I would suggest to the OP if possible travel with just carry on baggage. US Airlines tend to allow larger carry on luggage then European Airlines and this will save you time and money on your trips.



Vegas
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Old 01-01-2010, 12:40 AM
 
9,830 posts, read 19,587,921 times
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Quote:
Originally Posted by MAK802 View Post
I disagree. 30 days is plenty of time to see the cities mentioned. Everyone has a different style of travel and what works for the OP might not work for everyone else. We drove through 6 cities in Europe in 11 days and felt that we had plenty of time to see what we wanted to see in each city. These cities weren't exactly near each other (Paris, Bruges, Amsterdam, Munich, Venice, Rome) yet we made it, driving, in only 11 days. Since most of the travel the OP will be doing is by plane, I see no issues with this schedule. Enjoy your trip and post pictures when you get back!
Maybe if all you want to see is the big cities and you have light interests. However I think there is much more to offer out there and being on a race around the country I think you miss out. Better to do one part of the country and then come back in the future for other parts.

I've done the race around the country bit and despite what people say you burn up a lot of time traveling. I recently flew from New York to Texas and despite the flight time being a couple of hours it was 10 hours from the time I left home, to the airport, check in, board, fly, change with an hour layover, fly, get bags, get transport, go to hotel and check in.

People always go "oh the flight is only 2 hours" and fail to take in account everything else from the time you leave your hotel till you make it to the next.

But as you say people have different approaches. I know a lot of people that think they have seen America having visited NYC, LA and Vegas, but what can you do?
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Old 01-01-2010, 03:33 PM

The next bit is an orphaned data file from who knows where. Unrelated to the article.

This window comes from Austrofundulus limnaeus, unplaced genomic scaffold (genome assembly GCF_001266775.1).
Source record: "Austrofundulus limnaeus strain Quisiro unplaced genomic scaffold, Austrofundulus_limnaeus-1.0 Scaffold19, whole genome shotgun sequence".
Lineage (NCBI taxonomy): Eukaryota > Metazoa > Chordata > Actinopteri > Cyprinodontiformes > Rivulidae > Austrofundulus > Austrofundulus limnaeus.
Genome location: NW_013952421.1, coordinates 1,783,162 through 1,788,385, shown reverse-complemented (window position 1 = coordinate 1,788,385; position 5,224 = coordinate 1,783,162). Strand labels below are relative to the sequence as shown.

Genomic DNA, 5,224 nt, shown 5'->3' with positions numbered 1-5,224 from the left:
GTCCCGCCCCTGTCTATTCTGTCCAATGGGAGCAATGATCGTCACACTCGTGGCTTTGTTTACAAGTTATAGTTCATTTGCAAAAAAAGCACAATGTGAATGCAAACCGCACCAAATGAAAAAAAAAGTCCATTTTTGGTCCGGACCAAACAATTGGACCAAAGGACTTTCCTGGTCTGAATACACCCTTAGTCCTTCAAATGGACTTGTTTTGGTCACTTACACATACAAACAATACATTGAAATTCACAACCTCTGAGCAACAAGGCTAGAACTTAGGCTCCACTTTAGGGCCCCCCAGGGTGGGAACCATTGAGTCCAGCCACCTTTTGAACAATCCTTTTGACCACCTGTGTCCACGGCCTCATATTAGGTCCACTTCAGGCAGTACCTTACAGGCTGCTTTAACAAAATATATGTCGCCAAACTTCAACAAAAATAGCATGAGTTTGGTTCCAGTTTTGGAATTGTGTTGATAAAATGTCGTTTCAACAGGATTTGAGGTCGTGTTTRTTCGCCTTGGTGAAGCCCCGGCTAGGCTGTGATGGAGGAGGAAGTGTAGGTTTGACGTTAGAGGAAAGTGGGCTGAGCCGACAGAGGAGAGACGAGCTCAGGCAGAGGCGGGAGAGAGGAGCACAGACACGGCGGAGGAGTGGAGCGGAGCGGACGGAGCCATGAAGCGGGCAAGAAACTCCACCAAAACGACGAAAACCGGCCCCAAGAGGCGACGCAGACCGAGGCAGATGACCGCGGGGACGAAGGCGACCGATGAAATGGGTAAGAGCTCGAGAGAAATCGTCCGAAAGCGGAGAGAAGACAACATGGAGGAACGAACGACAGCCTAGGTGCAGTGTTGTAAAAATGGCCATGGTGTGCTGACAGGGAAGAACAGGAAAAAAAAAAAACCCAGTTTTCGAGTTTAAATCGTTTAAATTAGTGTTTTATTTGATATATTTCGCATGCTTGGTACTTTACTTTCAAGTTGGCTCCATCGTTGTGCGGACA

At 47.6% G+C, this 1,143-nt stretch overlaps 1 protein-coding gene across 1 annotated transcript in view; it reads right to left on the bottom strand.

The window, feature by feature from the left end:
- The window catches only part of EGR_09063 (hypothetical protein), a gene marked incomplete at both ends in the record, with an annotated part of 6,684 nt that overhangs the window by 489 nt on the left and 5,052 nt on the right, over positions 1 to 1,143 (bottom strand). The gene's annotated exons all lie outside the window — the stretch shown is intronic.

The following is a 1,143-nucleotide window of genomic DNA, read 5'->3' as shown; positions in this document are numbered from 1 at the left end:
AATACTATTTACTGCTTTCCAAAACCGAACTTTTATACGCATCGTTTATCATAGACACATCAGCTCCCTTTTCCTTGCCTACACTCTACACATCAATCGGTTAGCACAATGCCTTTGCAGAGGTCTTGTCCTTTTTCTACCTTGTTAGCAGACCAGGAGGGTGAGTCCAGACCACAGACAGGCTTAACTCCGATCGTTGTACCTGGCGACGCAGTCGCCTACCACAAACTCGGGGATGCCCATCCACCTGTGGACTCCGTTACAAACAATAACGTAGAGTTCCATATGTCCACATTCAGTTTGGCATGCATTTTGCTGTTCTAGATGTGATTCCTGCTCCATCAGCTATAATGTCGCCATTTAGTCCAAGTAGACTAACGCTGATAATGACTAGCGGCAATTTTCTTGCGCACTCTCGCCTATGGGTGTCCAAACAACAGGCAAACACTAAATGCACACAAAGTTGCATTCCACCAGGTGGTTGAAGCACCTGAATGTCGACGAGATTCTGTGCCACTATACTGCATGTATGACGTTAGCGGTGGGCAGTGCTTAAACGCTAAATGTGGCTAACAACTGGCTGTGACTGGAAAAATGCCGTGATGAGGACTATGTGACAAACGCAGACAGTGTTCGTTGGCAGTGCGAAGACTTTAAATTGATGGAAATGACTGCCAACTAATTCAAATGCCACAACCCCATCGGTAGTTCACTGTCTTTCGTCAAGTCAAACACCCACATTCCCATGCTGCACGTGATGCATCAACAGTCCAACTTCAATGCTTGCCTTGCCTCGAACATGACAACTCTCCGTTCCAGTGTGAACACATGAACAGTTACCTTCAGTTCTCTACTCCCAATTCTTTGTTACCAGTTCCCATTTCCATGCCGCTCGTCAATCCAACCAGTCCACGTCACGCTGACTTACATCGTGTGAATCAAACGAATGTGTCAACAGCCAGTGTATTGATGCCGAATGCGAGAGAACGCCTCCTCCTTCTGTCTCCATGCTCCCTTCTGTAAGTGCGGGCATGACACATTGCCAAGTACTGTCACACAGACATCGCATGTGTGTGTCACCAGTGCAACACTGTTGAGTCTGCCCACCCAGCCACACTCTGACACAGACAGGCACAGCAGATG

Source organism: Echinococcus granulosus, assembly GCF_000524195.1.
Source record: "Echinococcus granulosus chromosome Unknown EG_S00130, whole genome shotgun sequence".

Location: Miami/ Washington DC
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Quote:
Originally Posted by wanneroo View Post
Maybe if all you want to see is the big cities and you have light interests. However I think there is much more to offer out there and being on a race around the country I think you miss out. Better to do one part of the country and then come back in the future for other parts.

I've done the race around the country bit and despite what people say you burn up a lot of time traveling. I recently flew from New York to Texas and despite the flight time being a couple of hours it was 10 hours from the time I left home, to the airport, check in, board, fly, change with an hour layover, fly, get bags, get transport, go to hotel and check in.

People always go "oh the flight is only 2 hours" and fail to take in account everything else from the time you leave your hotel till you make it to the next.

But as you say people have different approaches. I know a lot of people that think they have seen America having visited NYC, LA and Vegas, but what can you do?
If the OP flys into City Airports National Airport instead of Dulles, Miami instead of Ft. Lauderdale, Midway Instead of O Hare and does not have check luggage and checks in online you really only need to get to the airport a 1.5 hours before the flight. So 30min car ride, 1.5 hours before the flight, 3 hour flight 30min car ride. 5 Hours of traveling. Non-stop flights will be key. And the OP longest flight will be Chicago-LA which due to the time change there is not much of a time loss. Also flying Early Morning flights help. So you arrive in the your city in time for lunch and you have the whole day ahead of you and night.

So key to success for flying around the country.
Check in online and use carry on bags only.
Airport closet to your hotel/City
Non-stop flight (this will save the most time by far)
Arrive at closet city airport.
Early Morning flights so you arrive by lunch time no matter where you are flying unless flying West-East.
East-West flying is the best for saving time.
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Old 01-01-2010, 08:36 PM